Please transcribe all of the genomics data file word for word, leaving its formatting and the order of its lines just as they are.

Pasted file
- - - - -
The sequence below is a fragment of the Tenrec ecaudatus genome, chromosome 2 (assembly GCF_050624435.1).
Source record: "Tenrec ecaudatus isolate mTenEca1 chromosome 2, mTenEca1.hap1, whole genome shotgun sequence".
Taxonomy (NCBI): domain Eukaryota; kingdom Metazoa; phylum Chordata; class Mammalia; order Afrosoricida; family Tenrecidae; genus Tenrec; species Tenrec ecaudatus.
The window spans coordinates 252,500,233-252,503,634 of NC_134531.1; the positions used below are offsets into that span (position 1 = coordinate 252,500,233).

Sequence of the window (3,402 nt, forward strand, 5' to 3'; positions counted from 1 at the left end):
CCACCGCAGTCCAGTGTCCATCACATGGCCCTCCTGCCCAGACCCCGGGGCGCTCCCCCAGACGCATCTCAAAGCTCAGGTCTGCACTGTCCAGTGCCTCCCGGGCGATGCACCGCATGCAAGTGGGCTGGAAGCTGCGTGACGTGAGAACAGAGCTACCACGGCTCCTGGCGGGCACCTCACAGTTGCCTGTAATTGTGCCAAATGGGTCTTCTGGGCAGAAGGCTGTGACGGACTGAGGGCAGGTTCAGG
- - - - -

The sequence below is a fragment of the Tenrec ecaudatus genome, chromosome 2 (assembly GCF_050624435.1).
Source record: "Tenrec ecaudatus isolate mTenEca1 chromosome 2, mTenEca1.hap1, whole genome shotgun sequence".
Taxonomy (NCBI): domain Eukaryota; kingdom Metazoa; phylum Chordata; class Mammalia; order Afrosoricida; family Tenrecidae; genus Tenrec; species Tenrec ecaudatus.
The window spans coordinates 252,500,233-252,503,634 of NC_134531.1; the positions used below are offsets into that span (position 1 = coordinate 252,500,233).

Sequence of the window (3,402 nt, forward strand, 5' to 3'; positions counted from 1 at the left end):
CCACCGCAGTCCAGTGTCCATCACATGGCCCTCCTGCCCAGACCCCGGGGCGCTCCCCCAGACGCATCTCAAAGCTCAGGTCTGCACTGTCCAGTGCCTCCCGGGCGATGCACCGCATGCAAGTGGGCTGGAAGCTGCGTGACGTGAGAACAGAGCTACCACGGCTCCTGGCGGGCACCTCACAGTTGCCTGTAATTGTGCCAAATGGGTCTTCTGGGCAGAAGGCTGTGACGGACTGAGGGCAGGTTCAGG